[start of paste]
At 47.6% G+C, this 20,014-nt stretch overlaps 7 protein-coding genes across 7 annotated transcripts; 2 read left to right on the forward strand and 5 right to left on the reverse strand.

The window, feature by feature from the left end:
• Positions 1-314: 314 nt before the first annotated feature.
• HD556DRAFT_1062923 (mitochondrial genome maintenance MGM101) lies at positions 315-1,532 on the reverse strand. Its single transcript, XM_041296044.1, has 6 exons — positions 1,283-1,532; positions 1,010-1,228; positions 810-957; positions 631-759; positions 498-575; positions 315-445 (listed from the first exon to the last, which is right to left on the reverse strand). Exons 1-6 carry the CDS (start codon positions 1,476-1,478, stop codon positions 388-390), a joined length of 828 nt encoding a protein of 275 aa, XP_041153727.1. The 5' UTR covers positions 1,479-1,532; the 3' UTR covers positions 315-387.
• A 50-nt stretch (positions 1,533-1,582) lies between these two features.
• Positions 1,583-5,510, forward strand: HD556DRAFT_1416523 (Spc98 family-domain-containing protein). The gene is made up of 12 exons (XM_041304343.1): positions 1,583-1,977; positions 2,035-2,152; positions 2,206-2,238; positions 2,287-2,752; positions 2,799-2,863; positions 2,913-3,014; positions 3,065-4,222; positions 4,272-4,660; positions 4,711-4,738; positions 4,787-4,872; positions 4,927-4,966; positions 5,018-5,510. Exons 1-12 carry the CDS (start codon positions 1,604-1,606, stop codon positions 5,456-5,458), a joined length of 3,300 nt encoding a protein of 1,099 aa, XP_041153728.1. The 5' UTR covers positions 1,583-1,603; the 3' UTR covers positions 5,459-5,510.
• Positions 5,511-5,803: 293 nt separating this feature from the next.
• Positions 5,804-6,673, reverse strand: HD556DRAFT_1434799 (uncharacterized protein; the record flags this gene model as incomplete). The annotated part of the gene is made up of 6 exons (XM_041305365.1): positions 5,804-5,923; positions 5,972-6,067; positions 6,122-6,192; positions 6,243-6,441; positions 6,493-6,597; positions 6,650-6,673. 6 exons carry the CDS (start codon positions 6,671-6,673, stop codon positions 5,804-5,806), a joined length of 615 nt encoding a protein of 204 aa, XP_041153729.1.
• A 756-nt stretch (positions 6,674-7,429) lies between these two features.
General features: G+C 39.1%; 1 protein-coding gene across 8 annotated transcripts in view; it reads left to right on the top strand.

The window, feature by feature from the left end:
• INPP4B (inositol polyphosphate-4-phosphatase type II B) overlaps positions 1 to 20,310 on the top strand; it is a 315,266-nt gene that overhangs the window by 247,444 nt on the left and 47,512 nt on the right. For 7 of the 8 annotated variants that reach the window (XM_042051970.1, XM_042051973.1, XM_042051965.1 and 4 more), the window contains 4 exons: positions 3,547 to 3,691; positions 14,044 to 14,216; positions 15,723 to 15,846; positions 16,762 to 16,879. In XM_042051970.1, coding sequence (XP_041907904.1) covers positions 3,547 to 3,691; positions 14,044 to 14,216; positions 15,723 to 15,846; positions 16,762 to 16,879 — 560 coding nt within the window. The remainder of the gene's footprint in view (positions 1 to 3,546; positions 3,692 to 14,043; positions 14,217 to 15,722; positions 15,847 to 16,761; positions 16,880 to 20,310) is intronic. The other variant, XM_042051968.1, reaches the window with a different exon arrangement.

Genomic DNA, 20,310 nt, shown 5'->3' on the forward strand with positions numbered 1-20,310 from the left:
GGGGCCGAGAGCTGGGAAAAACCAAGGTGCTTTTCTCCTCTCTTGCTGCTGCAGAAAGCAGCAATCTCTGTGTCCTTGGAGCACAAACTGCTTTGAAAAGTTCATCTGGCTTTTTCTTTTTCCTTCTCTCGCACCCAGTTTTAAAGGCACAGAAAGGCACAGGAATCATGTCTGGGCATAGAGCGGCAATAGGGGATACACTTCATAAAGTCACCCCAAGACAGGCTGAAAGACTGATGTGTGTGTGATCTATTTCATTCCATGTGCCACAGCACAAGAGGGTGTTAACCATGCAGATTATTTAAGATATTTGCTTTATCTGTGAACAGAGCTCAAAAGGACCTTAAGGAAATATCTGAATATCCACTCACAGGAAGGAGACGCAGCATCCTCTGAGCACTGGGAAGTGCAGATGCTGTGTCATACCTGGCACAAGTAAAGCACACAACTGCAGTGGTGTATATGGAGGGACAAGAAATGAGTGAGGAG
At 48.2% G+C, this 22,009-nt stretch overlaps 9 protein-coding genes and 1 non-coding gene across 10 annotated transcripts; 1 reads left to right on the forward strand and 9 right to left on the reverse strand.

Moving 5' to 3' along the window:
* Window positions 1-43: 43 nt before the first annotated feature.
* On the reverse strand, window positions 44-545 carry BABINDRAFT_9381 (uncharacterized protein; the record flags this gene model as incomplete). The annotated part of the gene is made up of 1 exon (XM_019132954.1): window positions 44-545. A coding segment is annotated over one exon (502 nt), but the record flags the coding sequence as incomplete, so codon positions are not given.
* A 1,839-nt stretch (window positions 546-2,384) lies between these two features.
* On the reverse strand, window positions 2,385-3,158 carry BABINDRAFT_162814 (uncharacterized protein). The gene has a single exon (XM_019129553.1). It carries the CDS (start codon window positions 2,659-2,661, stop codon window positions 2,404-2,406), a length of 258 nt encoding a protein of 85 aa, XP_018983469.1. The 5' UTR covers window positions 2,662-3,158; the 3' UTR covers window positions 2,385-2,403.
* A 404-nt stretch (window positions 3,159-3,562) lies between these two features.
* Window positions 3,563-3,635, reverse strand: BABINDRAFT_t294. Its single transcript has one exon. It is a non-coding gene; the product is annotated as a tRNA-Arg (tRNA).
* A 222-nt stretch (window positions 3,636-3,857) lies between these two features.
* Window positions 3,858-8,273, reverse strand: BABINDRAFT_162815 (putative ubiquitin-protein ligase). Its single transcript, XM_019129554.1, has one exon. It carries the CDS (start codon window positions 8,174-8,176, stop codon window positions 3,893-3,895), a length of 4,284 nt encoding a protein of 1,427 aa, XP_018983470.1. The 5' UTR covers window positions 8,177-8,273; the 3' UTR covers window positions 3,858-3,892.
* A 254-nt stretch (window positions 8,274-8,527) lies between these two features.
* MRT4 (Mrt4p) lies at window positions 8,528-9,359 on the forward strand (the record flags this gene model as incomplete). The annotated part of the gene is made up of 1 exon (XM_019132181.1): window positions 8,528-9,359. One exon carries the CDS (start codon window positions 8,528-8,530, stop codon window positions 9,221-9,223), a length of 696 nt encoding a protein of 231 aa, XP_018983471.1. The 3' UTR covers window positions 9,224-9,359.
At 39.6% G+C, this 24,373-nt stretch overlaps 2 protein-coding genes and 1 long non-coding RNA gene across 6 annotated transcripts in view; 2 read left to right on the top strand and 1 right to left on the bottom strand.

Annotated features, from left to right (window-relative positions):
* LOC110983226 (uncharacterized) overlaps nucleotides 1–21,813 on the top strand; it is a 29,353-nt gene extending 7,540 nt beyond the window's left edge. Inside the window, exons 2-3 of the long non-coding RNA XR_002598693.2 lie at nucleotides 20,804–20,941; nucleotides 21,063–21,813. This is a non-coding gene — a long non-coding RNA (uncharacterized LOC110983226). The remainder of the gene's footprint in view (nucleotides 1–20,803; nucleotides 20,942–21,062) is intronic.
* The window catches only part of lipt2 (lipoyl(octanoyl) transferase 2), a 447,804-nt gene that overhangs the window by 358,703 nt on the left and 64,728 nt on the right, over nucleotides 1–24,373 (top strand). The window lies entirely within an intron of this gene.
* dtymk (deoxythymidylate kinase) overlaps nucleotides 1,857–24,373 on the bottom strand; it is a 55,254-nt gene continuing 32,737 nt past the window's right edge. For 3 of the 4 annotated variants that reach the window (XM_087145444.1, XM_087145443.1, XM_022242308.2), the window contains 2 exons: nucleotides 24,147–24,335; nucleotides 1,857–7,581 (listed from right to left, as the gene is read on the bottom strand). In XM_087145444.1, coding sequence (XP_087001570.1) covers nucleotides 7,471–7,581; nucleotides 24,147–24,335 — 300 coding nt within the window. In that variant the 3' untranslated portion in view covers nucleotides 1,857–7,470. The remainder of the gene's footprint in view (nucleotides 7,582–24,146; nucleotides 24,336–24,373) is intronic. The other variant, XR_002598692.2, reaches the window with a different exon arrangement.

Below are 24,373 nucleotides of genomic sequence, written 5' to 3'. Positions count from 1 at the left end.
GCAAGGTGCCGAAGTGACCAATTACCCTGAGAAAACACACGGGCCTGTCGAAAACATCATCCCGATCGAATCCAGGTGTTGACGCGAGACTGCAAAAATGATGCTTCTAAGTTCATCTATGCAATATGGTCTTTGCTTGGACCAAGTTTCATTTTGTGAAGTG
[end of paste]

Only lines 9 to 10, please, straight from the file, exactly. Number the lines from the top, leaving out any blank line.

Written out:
• A 756-nt stretch (positions 6,674-7,429) lies between these two features.
General features: G+C 39.1%; 1 protein-coding gene across 8 annotated transcripts in view; it reads left to right on the top strand.